# Images🔗

Now we come to the raison d’être for strong epimorphisms: Images. The definition of image we use is very complicated, and the justification is already present there, but the short of it is that the image of a morphism $f : a \to b$ is a monomorphism $\operatorname*{im}(f) {\hookrightarrow}b$ which is universal amongst those through which $f$ factors.

Since images have a universal property, and one involving comma categories of slice categories at that, they are tricky to come by. However, in the case where we factor $f : a \to b$ as

$a {\xtwoheadrightarrow{\~f}} \operatorname*{im}(f) {\hookrightarrow}b\text{,}$

and the epimorphism is strong, then we automatically have an image factorisation of $f$ on our hands!

strong-epi-mono→image
: ∀ {a b im} (f : Hom a b)
→ (a→im : Hom a im) → is-strong-epi a→im
→ (im→b : Hom im b) → is-monic im→b
→ im→b ∘ a→im ≡ f
→ Image C f
strong-epi-mono→image f a→im (_ , str-epi) im→b mono fact = go where
open Initial
open /-Obj
open /-Hom
open ↓Obj
open ↓Hom

obj : ↓Obj (Const (cut f)) (Forget-full-subcat {P = is-monic ⊙ map})
obj .x = tt
obj .y = restrict (cut im→b) mono
obj .map = record { map = a→im ; commutes = fact }


Actually, for an image factorisation, we don’t need that $a {\twoheadrightarrow}\operatorname*{im}(f)$ be an epimorphism — we just need it to be orthogonal to every monomorphism. This turns out to be precisely the data of being initial in the relevant comma categories.

  go : Image C f
go .bot = obj
go .has⊥ other = contr dh unique where
module o = ↓Obj other

the-lifting =
str-epi
(record { monic = o.y .witness })
{u = o.map .map}
{v = im→b} (sym (o.map .commutes ∙ sym fact))

dh : ↓Hom (Const (cut f)) _ obj other
dh .α = tt
dh .β .map = the-lifting .centre .fst
dh .β .commutes = the-lifting .centre .snd .snd
dh .sq = /-Hom-path (idr _ ∙ sym (the-lifting .centre .snd .fst))

unique : ∀ om → dh ≡ om
unique om = ↓Hom-path _ _ refl $/-Hom-path$ ap fst $the-lifting .paths$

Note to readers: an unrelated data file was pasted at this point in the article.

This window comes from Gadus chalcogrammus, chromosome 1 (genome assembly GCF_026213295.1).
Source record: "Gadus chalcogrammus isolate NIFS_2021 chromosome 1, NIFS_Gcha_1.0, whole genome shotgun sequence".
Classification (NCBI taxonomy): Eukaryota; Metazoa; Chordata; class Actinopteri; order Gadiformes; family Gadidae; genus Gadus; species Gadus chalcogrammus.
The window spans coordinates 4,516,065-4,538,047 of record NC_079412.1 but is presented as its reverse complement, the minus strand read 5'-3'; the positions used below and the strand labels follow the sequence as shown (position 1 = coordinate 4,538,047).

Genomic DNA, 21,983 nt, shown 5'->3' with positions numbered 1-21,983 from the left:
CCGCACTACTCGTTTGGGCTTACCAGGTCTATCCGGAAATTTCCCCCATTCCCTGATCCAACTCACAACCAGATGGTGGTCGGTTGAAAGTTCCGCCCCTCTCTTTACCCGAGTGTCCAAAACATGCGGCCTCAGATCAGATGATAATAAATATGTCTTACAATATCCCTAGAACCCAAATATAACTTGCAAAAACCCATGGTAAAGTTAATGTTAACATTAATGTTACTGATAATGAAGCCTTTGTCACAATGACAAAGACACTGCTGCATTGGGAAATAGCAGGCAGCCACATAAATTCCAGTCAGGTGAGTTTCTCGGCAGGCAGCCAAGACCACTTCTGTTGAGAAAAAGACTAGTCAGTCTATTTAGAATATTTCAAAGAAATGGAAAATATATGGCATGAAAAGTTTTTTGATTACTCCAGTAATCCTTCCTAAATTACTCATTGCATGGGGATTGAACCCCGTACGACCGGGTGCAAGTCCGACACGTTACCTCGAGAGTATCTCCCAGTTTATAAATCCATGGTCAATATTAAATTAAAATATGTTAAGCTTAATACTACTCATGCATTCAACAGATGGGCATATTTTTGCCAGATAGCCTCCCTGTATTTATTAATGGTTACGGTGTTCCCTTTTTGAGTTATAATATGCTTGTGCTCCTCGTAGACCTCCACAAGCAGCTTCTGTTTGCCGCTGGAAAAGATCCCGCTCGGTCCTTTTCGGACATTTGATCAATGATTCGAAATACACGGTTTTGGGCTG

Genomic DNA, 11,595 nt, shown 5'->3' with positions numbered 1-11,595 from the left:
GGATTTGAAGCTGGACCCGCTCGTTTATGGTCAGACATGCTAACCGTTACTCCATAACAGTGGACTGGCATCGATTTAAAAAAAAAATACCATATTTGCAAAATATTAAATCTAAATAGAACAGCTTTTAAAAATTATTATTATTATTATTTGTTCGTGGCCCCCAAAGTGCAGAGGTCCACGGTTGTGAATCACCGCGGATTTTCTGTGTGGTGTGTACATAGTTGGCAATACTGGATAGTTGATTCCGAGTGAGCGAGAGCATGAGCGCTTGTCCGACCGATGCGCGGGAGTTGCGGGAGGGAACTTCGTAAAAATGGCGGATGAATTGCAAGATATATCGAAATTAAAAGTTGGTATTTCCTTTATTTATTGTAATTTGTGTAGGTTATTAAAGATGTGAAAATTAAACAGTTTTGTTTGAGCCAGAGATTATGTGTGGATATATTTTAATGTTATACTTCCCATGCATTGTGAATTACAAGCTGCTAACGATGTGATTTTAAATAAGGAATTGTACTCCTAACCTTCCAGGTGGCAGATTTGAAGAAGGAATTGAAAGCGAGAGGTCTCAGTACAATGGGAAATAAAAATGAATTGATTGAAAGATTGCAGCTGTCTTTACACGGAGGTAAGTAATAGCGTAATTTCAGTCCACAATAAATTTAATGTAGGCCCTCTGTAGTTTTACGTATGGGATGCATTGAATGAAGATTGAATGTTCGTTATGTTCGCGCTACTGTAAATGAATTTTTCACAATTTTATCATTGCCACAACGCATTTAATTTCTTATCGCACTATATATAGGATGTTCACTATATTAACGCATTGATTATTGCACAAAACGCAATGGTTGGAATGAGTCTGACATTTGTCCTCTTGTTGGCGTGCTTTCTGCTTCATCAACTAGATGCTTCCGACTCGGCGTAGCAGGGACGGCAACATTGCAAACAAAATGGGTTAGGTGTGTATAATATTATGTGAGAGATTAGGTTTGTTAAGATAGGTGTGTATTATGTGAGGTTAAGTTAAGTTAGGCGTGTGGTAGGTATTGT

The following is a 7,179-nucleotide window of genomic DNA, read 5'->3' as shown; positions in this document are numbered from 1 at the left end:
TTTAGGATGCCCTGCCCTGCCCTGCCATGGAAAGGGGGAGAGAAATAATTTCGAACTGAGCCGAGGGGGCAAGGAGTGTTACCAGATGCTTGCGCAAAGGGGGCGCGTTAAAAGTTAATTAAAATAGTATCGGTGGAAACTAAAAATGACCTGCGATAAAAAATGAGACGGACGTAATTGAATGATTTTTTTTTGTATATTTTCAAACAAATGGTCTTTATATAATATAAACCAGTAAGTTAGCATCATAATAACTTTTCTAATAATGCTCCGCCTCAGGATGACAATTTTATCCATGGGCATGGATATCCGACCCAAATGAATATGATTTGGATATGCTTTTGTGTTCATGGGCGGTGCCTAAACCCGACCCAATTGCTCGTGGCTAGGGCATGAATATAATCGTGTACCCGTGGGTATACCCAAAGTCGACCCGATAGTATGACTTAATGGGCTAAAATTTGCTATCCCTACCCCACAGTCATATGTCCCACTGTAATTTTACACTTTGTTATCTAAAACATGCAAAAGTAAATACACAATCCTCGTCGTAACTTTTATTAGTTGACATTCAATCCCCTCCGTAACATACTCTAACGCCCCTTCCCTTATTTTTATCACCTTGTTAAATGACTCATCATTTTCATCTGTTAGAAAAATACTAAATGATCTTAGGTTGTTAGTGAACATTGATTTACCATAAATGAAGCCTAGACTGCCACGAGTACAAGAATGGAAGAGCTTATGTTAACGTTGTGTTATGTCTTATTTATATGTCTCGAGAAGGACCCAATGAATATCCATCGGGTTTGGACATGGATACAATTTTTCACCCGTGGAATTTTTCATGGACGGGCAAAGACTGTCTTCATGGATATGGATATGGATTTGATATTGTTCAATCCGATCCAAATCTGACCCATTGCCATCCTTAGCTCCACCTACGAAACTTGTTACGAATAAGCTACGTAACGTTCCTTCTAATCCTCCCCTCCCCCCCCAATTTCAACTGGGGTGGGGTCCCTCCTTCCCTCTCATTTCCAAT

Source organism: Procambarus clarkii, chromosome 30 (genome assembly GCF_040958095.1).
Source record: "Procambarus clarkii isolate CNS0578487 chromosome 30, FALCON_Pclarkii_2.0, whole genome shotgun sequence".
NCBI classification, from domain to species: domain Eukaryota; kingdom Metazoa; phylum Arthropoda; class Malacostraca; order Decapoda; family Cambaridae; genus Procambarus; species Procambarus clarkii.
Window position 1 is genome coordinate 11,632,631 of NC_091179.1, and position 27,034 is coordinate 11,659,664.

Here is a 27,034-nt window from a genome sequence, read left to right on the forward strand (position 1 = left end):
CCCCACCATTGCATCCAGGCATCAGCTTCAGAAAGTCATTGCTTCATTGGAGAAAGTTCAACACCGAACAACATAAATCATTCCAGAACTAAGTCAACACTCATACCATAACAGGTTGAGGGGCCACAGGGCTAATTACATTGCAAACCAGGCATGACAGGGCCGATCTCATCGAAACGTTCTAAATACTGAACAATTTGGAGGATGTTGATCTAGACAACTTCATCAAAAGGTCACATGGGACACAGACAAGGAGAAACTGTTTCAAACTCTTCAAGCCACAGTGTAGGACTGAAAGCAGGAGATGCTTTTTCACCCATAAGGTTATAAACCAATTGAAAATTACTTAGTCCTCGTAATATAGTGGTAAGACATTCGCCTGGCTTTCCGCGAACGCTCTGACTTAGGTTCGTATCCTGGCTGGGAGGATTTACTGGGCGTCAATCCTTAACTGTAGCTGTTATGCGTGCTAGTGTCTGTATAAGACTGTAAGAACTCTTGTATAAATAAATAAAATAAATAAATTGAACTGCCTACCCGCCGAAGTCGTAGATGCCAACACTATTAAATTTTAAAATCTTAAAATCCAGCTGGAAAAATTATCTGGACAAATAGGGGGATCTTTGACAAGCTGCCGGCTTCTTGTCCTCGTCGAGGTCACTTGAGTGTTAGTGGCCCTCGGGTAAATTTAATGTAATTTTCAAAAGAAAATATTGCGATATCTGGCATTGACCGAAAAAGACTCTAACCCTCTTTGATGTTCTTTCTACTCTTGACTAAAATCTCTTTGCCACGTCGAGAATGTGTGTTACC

om .β .map , sym (ap map (om .sq)) ∙ idr _ , om .β .commutes


# In the lex case🔗

Suppose that $\mathcal{C}$ is additionally left exact, or more restrictively, that it has all equalisers. In that case, a map left orthogonal to all monomorphisms is automatically an epimorphism, thus a strong epi. Let’s see how. First, there’s a quick observation to be made about epimorphisms: if $f$ is such that there exists a $g$ with $fg = {{\mathrm{id}}_{}}$, then $f$ is an epimorphism. You can think of this as a special case of “$fg$ epic implies $f$ epic” or as a short calculation:

retract-is-epi
: ∀ {a b} {f : Hom a b} {g : Hom b a}
→ f ∘ g ≡ id
→ is-epic f
retract-is-epi {f = f} {g} p α β q =
α         ≡⟨ intror p ⟩≡
α ∘ f ∘ g ≡⟨ extendl q ⟩≡
β ∘ f ∘ g ≡⟨ elimr p ⟩≡
β         ∎


We already know that if lifts exist and the map is epic, then it’s a strong epi, so let’s assume that lifts exist — we’ll have no need for uniqueness, here. Given $u, v$ and $uf = vf$ to lift against, form their equaliser $Eq(u,v)$ and arrange them like  equaliser-lifts→is-strong-epi
: ∀ {a b} {f : Hom a b}
→ (∀ {a b} (f g : Hom a b) → Equaliser C f g)
→ ( ∀ {c d} (m : c ↪ d) {u} {v} → v ∘ f ≡ m .mor ∘ u
→ Σ[ w ∈ Hom b c ] ((w ∘ f ≡ u) × (m .mor ∘ w ≡ v)))
→ is-strong-epi f
equaliser-lifts→is-strong-epi {f = f} eqs ls = lifts→is-strong-epi epi ls where


By the universal property of $Eq(u,v)$, since there’s $uf = vf$, there’s a unique map $k : a \to Eq(u,v)$ such that $ek = f$. Arranging $k$, $f$, $e$ and the identity(!) into a lifting square like the one above, we conclude the existence of a dotted map $w$ satisfying, most importantly, $ew = \mathrm{id}$ — so that $e$, being a retract, is an epimorphism.

  epi : is-epic f
epi u v uf=vf =
let
module ker = Equaliser (eqs u v)
k = ker.limiting uf=vf
(w , p , q) = ls
(record { monic = is-equaliser→is-monic C _ ker.has-is-eq })
{u = k} {v = id}
(idl _ ∙ sym ker.universal)
e-epi : is-epic ker.equ
e-epi = retract-is-epi q


Now, $e : Eq(u,v) \to B$ is the universal map which equalises $u$ and $v$ — so that we have $ue = ve$, and since we’ve just shown that $e$ is epic, this means we have $u = v$ — exactly what we wanted!

    in e-epi u v ker.equal


1. If you care, $r$ is for “relation” — the intution is that $r$ specifies the relations imposed on $a$ to get $b$↩︎